12 Types of evidence (2)Quantitative: Numbers, or data which is expressed in numerical form (e.g. sales figures, rating scales on a questionnaire, counting how many interviewees mention a particular practice) Qualitative Data which is about meanings, interpretations and perspectives (e.g. how people feel about working for company X; the varied emotions people talk about in relation to a new work practice; their questions about your EBI)After introducing this slide, get the group to work in groups of 3-4 to talk about what types of evidence they are using or considering using in their EBI. Encourage them to help each other with ideas and suggestions, and to critique the quality of the evidence being sought.
13 Small group activity 15 minutes. Discuss: Are you clear about whether you are using primary or secondary data, and mainly numbers or words in your EBI?On what basis can you justify your choice (what are the advantages/disadvantages of your choice?)Are there any themes about the choice of types of data on your table?
14 How much evidence do I need for my EBI? A very good question! There is no fixed answer to this. But remember you are not doing a PhD – you should collect enough evidence to ensure your argument is plausible and interesting. But your evidence is likely to be indicative rather than definitive. Think about what would make strong evidence and collect as much of it as you can in the time available (but allow time for analysing it as well).Indicative – may need to explain. That it points towards a particular conclusion but you can’t be fully sure because for example, your sample is too small, or the improvement has not had time to bed in, or you have only tried out the improvement with volunteers and havent yet tried it more widely,…… Indicative means the results look promising but there would need to be more work to be sure. Perhaps use the example of the man who is now walking after a severed spinal cord – medics are very interested in this evidence of spinal cord repair but are aware it is only one patient so far… will it work for others? With different variations on that injury?
15 Stay critical about your evidence All evidence is flawed in some way or another.What are the weaknesses as well as the strengths of your data collection and analysis?Have you surveyed enough people?What about the non-responders?Have people in interviews told you what they think you want to hear?Has fear in the workplace affected how honest people are prepared to be?What about the evidence which did NOT fit your improvement initiative?Use the discussion part of your EMA to write up some reflections on the quality and scope of your evidence. Good researchers are critical of their own work.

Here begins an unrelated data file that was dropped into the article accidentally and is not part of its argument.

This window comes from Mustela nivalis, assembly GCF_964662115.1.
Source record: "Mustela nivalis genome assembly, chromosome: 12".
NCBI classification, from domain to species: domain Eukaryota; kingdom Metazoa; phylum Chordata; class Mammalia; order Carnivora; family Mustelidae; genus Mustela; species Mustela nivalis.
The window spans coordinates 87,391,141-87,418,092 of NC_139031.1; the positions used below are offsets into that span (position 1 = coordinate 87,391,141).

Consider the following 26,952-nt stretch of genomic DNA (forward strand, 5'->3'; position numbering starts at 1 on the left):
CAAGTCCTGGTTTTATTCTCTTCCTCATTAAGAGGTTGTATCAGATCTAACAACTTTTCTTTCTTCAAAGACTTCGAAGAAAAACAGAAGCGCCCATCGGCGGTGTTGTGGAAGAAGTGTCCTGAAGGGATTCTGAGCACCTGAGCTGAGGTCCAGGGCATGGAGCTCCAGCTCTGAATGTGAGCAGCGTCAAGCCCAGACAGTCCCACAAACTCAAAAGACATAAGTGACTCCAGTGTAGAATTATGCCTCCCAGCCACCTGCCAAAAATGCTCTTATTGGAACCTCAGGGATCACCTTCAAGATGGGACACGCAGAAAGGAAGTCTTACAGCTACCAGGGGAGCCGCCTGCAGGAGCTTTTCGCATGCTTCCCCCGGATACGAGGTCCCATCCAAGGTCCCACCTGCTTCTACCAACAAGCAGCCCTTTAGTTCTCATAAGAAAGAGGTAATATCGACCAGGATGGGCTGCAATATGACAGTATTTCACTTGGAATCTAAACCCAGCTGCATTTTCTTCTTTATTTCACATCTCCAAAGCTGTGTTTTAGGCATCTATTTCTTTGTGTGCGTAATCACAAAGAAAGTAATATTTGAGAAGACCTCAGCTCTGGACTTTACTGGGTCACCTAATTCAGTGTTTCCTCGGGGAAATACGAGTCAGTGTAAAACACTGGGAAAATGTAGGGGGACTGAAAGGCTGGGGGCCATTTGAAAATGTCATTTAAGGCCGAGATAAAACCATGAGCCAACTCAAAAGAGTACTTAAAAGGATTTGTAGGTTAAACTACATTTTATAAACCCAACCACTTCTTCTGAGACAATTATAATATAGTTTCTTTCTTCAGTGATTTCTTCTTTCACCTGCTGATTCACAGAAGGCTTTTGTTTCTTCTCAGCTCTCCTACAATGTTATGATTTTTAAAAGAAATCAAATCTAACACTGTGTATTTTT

16 Evidence and reflection Your EMA asks you to critically reflect on your EBI. So use ideas, reflection, speculation, and so on to think about your EBI. But be careful to be clear and explicit about where you have evidence to support your argument and where you are using reflection to expand on or critique your initiative. Both are important – but they are different types of understanding of your EBI.
17 Aims of this session What do we mean when we talk about evidence? Why is evidence important?What kinds of evidence might I use in my EBI?How might I critically reflect on and evaluate the quality and scale of the evidence I use?An opportunity to work with others in the resi school beyond your own tutor groupHave some fun (with evidence?? Yes!)Start with buzz groups after introducing the aims. Ask all the people in the room to talk to their neighbour for a couple of minutes about what they consider to be evidence in an EBI. Ensure everyone working in couples. No more than 2 minutes. At the end, ask 2 or 3 people to share their ideas with the whole group. Then move on. Don’t take too long on the feedback, but it is a useful way to ensure the session is interactive early on.
18 Buzz groupTalk with a neighbour for 1 minute each. What has been most valuable for you in this session? What are you going to do as an action for your EBI following this session.Finish the session with some hubbub in the room. And also make sure each student finishes in an active way, thinking about the implications for their EB. Don’t take feedback. End by saying something like, hope that was useful. Here are some final pointers (and go on to final slide, finishing briskly).
19 Over to you……Hope the aims have been fulfilled for this session. What else do you need/want to know in order to design and collect evidence for your EBI? Remember to use your research methods textbook to help you with particular data collection techniques. GOOD LUCK!!